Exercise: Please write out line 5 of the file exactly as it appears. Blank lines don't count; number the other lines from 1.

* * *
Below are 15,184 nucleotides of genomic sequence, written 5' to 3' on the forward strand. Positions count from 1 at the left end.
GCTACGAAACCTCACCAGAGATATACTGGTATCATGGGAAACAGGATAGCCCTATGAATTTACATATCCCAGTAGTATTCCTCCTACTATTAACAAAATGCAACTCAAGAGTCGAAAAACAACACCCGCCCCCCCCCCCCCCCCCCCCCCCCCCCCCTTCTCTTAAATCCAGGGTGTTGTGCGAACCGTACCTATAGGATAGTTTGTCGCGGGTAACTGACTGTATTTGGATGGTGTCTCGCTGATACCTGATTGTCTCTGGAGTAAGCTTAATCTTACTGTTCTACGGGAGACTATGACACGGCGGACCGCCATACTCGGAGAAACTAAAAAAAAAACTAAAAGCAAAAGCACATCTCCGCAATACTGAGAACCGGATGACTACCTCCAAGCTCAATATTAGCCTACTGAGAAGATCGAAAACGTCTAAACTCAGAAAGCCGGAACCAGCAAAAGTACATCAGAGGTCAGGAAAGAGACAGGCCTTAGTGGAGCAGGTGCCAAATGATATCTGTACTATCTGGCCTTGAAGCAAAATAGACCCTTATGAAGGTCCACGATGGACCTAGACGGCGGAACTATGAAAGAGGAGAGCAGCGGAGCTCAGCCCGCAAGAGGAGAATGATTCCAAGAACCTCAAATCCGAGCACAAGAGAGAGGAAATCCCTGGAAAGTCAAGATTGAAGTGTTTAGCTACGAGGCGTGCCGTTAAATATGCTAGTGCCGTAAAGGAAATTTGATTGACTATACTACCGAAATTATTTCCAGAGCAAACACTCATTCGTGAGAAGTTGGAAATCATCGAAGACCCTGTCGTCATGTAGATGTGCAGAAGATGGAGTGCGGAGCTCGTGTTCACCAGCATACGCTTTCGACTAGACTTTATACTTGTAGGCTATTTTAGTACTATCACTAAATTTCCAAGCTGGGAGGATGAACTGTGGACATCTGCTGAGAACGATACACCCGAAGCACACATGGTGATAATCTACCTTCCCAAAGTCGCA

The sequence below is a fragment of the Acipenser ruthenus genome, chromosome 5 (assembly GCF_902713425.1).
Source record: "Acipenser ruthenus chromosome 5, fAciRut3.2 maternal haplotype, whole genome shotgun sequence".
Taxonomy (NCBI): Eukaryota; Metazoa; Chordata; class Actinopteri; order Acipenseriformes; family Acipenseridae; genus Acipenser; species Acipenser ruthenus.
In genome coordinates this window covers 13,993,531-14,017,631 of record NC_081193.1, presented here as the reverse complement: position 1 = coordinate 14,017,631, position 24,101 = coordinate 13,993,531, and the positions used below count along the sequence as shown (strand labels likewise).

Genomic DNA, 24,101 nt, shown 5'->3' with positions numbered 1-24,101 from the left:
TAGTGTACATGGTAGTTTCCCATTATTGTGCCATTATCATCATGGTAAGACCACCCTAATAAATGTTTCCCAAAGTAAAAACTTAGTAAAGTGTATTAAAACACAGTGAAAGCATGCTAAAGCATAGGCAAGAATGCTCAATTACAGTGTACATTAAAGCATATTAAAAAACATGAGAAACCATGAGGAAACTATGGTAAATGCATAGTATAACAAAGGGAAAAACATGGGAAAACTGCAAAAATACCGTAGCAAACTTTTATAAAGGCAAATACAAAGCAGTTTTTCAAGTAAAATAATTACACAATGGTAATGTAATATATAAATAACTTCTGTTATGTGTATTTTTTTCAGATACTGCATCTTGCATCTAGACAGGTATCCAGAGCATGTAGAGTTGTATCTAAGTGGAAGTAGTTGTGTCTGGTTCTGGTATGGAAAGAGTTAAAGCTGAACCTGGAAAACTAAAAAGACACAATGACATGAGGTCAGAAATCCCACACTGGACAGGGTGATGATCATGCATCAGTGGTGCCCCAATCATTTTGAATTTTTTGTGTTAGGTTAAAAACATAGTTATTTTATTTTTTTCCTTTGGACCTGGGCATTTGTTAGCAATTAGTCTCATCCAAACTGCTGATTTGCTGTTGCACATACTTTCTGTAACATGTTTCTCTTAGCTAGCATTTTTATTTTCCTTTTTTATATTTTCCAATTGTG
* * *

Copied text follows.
Taxonomy (NCBI): Eukaryota; Metazoa; Chordata; class Actinopteri; order Acipenseriformes; family Acipenseridae; genus Acipenser; species Acipenser ruthenus.